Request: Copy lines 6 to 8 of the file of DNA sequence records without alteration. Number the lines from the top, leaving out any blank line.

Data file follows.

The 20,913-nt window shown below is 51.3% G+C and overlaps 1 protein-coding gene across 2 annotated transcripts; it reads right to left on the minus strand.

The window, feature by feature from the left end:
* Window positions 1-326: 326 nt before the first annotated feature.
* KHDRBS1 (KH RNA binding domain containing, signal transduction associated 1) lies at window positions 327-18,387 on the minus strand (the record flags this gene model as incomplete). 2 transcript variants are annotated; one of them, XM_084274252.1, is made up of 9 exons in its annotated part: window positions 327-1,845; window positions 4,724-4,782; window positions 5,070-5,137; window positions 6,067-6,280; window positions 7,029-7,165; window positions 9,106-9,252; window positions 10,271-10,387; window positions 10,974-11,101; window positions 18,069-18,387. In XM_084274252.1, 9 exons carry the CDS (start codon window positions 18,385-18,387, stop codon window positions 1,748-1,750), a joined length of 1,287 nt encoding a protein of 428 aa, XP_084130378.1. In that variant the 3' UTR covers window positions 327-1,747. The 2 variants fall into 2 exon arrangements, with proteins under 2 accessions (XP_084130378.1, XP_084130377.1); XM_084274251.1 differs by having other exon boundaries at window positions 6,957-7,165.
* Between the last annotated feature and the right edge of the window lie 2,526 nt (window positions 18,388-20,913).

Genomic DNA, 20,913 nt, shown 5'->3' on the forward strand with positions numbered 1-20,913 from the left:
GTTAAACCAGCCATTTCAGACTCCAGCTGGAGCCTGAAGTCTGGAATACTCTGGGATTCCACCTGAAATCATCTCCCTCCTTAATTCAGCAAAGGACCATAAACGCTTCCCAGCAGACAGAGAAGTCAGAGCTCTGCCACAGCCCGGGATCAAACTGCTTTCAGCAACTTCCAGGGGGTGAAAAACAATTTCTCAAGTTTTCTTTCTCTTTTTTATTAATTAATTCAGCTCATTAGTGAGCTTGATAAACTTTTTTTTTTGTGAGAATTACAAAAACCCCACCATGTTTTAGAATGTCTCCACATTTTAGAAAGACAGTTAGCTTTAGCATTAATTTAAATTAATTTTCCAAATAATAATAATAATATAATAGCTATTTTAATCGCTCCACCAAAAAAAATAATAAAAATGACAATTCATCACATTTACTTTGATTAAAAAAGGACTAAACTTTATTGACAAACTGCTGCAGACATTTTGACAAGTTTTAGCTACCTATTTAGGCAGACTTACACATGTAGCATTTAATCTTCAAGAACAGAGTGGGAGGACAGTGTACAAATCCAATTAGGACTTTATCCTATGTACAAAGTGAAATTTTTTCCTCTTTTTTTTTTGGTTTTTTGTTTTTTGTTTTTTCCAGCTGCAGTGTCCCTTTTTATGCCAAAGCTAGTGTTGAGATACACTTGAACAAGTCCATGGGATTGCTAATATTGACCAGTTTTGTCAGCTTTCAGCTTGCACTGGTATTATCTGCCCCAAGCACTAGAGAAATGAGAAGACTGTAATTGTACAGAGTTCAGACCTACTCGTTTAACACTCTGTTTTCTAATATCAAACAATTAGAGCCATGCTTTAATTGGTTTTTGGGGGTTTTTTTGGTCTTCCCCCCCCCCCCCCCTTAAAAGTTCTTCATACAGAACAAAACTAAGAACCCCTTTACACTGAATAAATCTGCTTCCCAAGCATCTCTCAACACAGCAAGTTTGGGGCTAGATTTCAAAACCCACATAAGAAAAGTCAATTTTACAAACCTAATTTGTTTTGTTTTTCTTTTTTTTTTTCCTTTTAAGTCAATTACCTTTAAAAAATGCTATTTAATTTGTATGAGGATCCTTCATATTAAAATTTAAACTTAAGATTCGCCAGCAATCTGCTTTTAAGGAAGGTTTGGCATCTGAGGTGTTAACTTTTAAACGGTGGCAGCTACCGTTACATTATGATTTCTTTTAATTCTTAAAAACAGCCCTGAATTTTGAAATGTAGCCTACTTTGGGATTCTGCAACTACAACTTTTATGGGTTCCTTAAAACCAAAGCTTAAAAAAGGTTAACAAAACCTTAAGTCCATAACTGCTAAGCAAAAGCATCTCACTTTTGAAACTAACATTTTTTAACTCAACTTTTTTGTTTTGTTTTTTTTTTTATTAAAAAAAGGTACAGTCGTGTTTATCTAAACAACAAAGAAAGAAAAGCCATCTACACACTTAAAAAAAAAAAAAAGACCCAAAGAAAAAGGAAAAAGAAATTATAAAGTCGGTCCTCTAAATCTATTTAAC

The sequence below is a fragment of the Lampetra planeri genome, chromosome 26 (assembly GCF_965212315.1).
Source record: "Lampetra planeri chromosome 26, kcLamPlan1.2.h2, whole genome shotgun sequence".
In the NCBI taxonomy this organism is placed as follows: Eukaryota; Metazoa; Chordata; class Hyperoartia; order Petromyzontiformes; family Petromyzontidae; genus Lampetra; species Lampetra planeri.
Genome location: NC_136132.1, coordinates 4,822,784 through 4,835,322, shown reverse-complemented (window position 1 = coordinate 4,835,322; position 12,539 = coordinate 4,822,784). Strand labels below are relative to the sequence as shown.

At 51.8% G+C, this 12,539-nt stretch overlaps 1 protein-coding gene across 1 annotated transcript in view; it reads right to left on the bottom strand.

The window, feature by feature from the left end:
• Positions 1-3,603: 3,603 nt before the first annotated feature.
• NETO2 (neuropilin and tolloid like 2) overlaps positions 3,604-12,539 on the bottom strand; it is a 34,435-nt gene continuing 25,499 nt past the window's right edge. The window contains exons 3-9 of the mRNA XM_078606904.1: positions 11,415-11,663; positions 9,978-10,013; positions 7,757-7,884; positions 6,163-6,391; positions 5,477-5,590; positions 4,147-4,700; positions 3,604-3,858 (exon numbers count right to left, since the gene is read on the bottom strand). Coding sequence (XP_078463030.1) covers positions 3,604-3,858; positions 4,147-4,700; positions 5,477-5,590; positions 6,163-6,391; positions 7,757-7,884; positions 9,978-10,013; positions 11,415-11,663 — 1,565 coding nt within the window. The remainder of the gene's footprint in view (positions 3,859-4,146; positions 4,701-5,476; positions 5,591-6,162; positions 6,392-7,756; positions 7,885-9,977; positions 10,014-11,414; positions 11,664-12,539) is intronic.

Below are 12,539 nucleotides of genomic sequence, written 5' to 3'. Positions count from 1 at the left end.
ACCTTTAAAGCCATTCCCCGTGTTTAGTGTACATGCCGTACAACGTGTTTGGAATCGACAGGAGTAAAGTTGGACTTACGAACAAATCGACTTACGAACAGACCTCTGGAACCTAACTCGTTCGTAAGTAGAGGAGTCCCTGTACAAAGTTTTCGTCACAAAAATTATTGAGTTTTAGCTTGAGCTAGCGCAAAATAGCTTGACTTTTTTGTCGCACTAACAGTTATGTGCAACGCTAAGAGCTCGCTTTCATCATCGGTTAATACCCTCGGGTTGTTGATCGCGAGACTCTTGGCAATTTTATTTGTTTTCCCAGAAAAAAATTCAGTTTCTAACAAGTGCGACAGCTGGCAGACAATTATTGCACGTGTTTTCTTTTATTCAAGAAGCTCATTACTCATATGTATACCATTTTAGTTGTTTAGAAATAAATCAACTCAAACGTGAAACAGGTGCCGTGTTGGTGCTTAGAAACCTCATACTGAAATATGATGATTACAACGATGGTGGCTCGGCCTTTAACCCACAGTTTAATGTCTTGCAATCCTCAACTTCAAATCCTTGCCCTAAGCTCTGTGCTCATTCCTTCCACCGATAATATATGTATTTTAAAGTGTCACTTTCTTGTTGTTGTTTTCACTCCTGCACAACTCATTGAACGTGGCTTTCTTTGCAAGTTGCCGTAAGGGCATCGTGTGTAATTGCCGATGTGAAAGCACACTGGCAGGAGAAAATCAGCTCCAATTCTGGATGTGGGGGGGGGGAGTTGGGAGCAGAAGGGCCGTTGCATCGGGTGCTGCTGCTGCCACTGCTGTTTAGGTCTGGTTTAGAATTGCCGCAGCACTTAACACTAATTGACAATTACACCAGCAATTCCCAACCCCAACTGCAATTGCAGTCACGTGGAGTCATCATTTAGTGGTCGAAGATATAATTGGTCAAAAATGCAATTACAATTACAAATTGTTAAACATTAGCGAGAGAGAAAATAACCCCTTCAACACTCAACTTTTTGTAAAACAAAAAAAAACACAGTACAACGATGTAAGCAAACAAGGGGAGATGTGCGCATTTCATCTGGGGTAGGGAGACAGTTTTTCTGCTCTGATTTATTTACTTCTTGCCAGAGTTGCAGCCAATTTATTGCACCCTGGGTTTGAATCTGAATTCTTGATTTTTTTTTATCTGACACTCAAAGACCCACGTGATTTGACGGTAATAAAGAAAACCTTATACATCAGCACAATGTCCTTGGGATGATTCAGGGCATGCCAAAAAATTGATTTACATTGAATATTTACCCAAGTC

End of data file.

Genomic DNA, 20,913 nt, shown 5'->3' on the forward strand with positions numbered 1-20,913 from the left:
GTTAAACCAGCCATTTCAGACTCCAGCTGGAGCCTGAAGTCTGGAATACTCTGGGATTCCACCTGAAATCATCTCCCTCCTTAATTCAGCAAAGGACCATAAACGCTTCCCAGCAGACAGAGAAGTCAGAGCTCTGCCACAGCCCGGGATCAAACTGCTTTCAGCAACTTCCAGGGGGTGAAAAACAATTTCTCAAGTTTTCTTTCTCTTTTTTATTAATTAATTCAGCTCATTAGTGAGCTTGATAAACTTTTTTTTTTGTGAGAATTACAAAAACCCCACCATGTTTTAGAATGTCTCCACATTTTAGAAAGACAGTTAGCTTTAGCATTAATTTAAATTAATTTTCCAAATAATAATAATAATATAATAGCTATTTTAATCGCTCCACCAAAAAAAATAATAAAAATGACAATTCATCACATTTACTTTGATTAAAAAAGGACTAAACTTTATTGACAAACTGCTGCAGACATTTTGACAAGTTTTAGCTACCTATTTAGGCAGACTTACACATGTAGCATTTAATCTTCAAGAACAGAGTGGGAGGACAGTGTACAAATCCAATTAGGACTTTATCCTATGTACAAAGTGAAATTTTTTCCTCTTTTTTTTTTGGTTTTTTGTTTTTTGTTTTTTCCAGCTGCAGTGTCCCTTTTTATGCCAAAGCTAGTGTTGAGATACACTTGAACAAGTCCATGGGATTGCTAATATTGACCAGTTTTGTCAGCTTTCAGCTTGCACTGGTATTATCTGCCCCAAGCACTAGAGAAATGAGAAGACTGTAATTGTACAGAGTTCAGACCTACTCGTTTAACACTCTGTTTTCTAATATCAAACAATTAGAGCCATGCTTTAATTGGTTTTTGGGGGTTTTTTTGGTCTTCCCCCCCCCCCCCCCTTAAAAGTTCTTCATACAGAACAAAACTAAGAACCCCTTTACACTGAATAAATCTGCTTCCCAAGCATCTCTCAACACAGCAAGTTTGGGGCTAGATTTCAAAACCCACATAAGAAAAGTCAATTTTACAAACCTAATTTGTTTTGTTTTTCTTTTTTTTTTTCCTTTTAAGTCAATTACCTTTAAAAAATGCTATTTAATTTGTATGAGGATCCTTCATATTAAAATTTAAACTTAAGATTCGCCAGCAATCTGCTTTTAAGGAAGGTTTGGCATCTGAGGTGTTAACTTTTAAACGGTGGCAGCTACCGTTACATTATGATTTCTTTTAATTCTTAAAAACAGCCCTGAATTTTGAAATGTAGCCTACTTTGGGATTCTGCAACTACAACTTTTATGGGTTCCTTAAAACCAAAGCTTAAAAAAGGTTAACAAAACCTTAAGTCCATAACTGCTAAGCAAAAGCATCTCACTTTTGAAACTAACATTTTTTAACTCAACTTTTTTGTTTTGTTTTTTTTTTTATTAAAAAAAGGTACAGTCGTGTTTATCTAAACAACAAAGAAAGAAAAGCCATCTACACACTTAAAAAAAAAAAAAAGACCCAAAGAAAAAGGAAAAAGAAATTATAAAGTCGGTCCTCTAAATCTATTTAAC

The sequence below is a fragment of the Lampetra planeri genome, chromosome 26 (assembly GCF_965212315.1).